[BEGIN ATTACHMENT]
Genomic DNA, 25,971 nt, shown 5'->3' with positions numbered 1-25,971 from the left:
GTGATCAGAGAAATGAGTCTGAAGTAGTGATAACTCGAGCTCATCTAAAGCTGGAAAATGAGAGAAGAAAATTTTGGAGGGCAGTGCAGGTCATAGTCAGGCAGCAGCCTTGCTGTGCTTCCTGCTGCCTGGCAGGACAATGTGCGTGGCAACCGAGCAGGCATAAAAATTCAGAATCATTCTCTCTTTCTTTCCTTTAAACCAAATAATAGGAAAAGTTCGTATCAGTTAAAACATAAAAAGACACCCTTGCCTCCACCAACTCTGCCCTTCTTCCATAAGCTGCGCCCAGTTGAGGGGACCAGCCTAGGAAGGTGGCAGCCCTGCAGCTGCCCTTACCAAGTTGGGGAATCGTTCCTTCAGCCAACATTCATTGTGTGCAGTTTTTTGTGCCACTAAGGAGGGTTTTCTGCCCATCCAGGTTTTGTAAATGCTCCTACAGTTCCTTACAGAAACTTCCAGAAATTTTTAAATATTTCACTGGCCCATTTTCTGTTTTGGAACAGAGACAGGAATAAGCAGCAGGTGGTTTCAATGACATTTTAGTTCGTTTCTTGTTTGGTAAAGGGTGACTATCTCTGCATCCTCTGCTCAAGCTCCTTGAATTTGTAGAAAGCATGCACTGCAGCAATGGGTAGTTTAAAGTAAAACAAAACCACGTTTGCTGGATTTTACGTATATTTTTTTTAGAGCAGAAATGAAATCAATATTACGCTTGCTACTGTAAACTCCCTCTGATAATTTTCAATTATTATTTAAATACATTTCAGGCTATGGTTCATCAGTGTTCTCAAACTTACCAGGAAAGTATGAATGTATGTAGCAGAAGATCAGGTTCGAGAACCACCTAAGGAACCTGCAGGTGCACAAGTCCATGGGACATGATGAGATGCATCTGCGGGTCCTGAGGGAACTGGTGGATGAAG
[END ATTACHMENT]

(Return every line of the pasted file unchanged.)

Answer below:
Genomic DNA, 25,971 nt, shown 5'->3' with positions numbered 1-25,971 from the left:
GTGATCAGAGAAATGAGTCTGAAGTAGTGATAACTCGAGCTCATCTAAAGCTGGAAAATGAGAGAAGAAAATTTTGGAGGGCAGTGCAGGTCATAGTCAGGCAGCAGCCTTGCTGTGCTTCCTGCTGCCTGGCAGGACAATGTGCGTGGCAACCGAGCAGGCATAAAAATTCAGAATCATTCTCTCTTTCTTTCCTTTAAACCAAATAATAGGAAAAGTTCGTATCAGTTAAAACATAAAAAGACACCCTTGCCTCCACCAACTCTGCCCTTCTTCCATAAGCTGCGCCCAGTTGAGGGGACCAGCCTAGGAAGGTGGCAGCCCTGCAGCTGCCCTTACCAAGTTGGGGAATCGTTCCTTCAGCCAACATTCATTGTGTGCAGTTTTTTGTGCCACTAAGGAGGGTTTTCTGCCCATCCAGGTTTTGTAAATGCTCCTACAGTTCCTTACAGAAACTTCCAGAAATTTTTAAATATTTCACTGGCCCATTTTCTGTTTTGGAACAGAGACAGGAATAAGCAGCAGGTGGTTTCAATGACATTTTAGTTCGTTTCTTGTTTGGTAAAGGGTGACTATCTCTGCATCCTCTGCTCAAGCTCCTTGAATTTGTAGAAAGCATGCACTGCAGCAATGGGTAGTTTAAAGTAAAACAAAACCACGTTTGCTGGATTTTACGTATATTTTTTTTAGAGCAGAAATGAAATCAATATTACGCTTGCTACTGTAAACTCCCTCTGATAATTTTCAATTATTATTTAAATACATTTCAGGCTATGGTTCATCAGTGTTCTCAAACTTACCAGGAAAGTATGAATGTATGTAGCAGAAGATCAGGTTCGAGAACCACCTAAGGAACCTGCAGGTGCACAAGTCCATGGGACATGATGAGATGCATCTGCGGGTCCTGAGGGAACTGGTGGATGAAG